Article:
So I'm aware that this is a big deal.  When my friend got into imaging the Yahoo posts from years ago were re-enacted before me in real life, as it were, rather than some guy putting up posts.

 

I should note that I spent close to $2,000 evaluating which hardware would be best suited to mounting a refractor on an sct for *visual* use and my concerns were very different.  I have found that it is nearly impossible (a) to have the top mounted refractor exactly parrallel to the main tube and (b) have it stay that way as you move around the sky.  So ultimately I threw a lot of coin at systems that would allow for *rapid correction* of misalignment, which is different from preventing the misalignment.  If you're an imager you want to prevent the misalignment from slowly creeping in as you do your exposures.  A five arc second error is trivial for a visual observer but it' s a big deal for for an imager chasing those elusive round stars.  (I sold the hardware I didn't keep so I didn't net out at $2k)

 

But you can see that the engineering problem is the same.  As a non-imager rather than chase the chimera of a secondary scope that does *not* move I decided that it was better to accept that fact that it moves and make it easier to correct it.  But the imager who wants the secondary scope *not* to move needs, unlike me, to find a way to lock it down.  In both cases, however, we are dealing with the fact that the secondary scopes move and it's REAL HARD TO STOP.    

 

The problem is sufficiently difficult that some imaging people move to off-axis guiders and punt the secondary scope.  For visual you don't have to correct the tendency of the scope to move around, as I do.  You can let it move and use your mount to recenter the object in the secondary scope.  I'm pretty sure that's what folks who are using Losmandy style guide scope rings are doing.  That, and using very light weight secondary scopes that don't stress the system much.    Anyhow no matter what you do you're going to be dealing with flexure one way or another, even deciding not to deal with it means dealing with it by recentering objects in the secondary scope.  If you want to look at Saturn at high power in your refractor and also compare to the view in your C14 you either have to have the two scopes exactly parallel or you have to have the mount move back and forth, putting now one, and now the other, on Saturn in center field.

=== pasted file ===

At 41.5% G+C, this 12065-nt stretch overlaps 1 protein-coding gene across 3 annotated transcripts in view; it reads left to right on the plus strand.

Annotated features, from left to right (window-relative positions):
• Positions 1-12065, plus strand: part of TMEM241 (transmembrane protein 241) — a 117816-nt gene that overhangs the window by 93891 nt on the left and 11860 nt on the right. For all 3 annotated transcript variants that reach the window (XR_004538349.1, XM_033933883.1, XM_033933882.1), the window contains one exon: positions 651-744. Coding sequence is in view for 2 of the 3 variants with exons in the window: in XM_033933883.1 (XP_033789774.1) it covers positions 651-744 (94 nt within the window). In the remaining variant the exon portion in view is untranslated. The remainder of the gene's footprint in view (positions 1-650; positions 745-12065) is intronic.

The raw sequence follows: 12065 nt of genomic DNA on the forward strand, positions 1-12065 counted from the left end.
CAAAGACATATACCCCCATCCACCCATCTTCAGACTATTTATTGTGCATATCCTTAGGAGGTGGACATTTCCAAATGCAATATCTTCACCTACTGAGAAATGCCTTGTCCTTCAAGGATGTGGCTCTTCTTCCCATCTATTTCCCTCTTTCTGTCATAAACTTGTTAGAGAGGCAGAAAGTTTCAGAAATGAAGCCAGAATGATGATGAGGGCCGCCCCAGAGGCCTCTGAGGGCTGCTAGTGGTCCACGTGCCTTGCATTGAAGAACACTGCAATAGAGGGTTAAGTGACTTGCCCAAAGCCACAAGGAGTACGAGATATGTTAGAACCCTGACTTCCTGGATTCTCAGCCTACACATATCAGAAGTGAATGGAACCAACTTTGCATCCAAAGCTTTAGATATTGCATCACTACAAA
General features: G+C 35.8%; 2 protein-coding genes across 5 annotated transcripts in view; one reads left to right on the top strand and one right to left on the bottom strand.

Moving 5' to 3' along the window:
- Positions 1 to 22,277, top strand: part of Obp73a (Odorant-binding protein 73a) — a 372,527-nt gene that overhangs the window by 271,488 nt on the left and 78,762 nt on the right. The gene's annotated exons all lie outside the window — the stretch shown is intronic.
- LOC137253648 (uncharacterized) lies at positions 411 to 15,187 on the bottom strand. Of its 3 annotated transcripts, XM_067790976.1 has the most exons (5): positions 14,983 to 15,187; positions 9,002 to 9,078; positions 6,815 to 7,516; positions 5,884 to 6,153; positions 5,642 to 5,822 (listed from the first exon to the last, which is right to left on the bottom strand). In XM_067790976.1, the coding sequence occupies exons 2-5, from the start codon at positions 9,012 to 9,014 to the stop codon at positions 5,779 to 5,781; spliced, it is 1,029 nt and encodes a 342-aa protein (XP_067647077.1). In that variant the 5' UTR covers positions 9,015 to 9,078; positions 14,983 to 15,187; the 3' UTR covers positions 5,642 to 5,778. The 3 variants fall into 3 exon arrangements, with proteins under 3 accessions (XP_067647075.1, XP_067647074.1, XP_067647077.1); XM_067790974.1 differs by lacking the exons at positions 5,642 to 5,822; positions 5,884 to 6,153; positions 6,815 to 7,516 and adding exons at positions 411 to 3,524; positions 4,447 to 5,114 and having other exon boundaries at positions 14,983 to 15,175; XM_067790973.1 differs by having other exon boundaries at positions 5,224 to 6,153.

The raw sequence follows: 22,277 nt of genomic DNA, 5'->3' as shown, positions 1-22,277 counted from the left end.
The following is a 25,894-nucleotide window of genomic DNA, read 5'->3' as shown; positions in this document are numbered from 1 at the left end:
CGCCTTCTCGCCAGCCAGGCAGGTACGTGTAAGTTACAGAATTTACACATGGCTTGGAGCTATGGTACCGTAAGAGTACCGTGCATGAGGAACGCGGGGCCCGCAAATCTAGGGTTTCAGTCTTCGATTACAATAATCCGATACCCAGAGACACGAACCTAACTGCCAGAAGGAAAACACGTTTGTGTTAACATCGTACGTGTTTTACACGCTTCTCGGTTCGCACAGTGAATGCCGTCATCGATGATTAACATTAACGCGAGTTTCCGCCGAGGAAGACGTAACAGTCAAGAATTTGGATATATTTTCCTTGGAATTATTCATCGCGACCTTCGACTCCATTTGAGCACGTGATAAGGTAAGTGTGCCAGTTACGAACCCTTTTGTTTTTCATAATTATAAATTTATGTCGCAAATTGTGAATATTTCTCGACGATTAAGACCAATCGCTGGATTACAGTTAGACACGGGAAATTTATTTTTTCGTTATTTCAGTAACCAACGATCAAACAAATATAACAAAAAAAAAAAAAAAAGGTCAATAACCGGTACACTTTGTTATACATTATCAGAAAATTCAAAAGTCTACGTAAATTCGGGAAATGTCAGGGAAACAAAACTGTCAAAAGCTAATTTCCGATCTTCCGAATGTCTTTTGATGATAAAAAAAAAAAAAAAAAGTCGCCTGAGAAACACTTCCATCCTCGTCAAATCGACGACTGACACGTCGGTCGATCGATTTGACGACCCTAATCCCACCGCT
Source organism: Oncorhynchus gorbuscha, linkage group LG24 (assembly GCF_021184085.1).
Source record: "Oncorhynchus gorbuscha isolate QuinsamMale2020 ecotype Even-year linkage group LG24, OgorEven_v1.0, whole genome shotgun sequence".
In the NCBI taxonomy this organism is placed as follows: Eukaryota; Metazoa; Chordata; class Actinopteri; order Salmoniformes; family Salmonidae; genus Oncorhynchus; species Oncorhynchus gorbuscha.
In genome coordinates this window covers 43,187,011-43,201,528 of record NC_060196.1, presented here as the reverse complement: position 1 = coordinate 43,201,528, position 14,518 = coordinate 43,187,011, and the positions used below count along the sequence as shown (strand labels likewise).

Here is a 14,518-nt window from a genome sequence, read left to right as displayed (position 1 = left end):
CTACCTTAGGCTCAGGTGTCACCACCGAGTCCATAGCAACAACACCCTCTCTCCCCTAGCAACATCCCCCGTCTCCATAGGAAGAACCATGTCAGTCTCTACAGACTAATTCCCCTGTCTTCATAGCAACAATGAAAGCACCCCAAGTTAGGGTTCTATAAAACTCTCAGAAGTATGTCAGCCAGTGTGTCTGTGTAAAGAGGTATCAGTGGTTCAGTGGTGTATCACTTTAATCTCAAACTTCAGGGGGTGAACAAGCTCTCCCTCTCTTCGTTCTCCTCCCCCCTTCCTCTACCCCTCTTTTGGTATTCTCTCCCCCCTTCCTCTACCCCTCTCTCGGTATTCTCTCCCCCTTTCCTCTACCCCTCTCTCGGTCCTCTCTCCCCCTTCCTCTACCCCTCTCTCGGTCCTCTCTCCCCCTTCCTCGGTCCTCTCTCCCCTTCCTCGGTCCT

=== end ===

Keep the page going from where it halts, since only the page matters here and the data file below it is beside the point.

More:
You're going to serve somebody, it might be the devil and it might be the lord, but you're going to serve somebody when it comes to flexure.   Anyhow when you've read what I've read and dealt with the various hardware I've dealt with and you see someone like AP marketing something that they say works, you pay attention.  It doesn't work *for me* though because I want to mount 80 to 102 mm secondary scopes which are much more of a challenge than the Vario guide scope which I think is 50 or 60 mm.

 

Greg N


Edited by gnowellsct, 19 February 2019 - 01:13 PM.

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#8 hfjacinto

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Posted 19 February 2019 - 01:23 PM

You can use "almost" any small or large refractor as long as its properly mounted. I currently use this:

 

https://agenaastro.c...cuser-60mm.html

 

But its mounts on a heavy duty focuser (either the APM one or the moonlite one)

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#9 hfjacinto

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Posted 19 February 2019 - 01:25 PM

I've also used an 80MM as a guider.

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#10 hfjacinto

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Posted 19 February 2019 - 01:27 PM

Here is the 60 on the 120 showing how secure it is.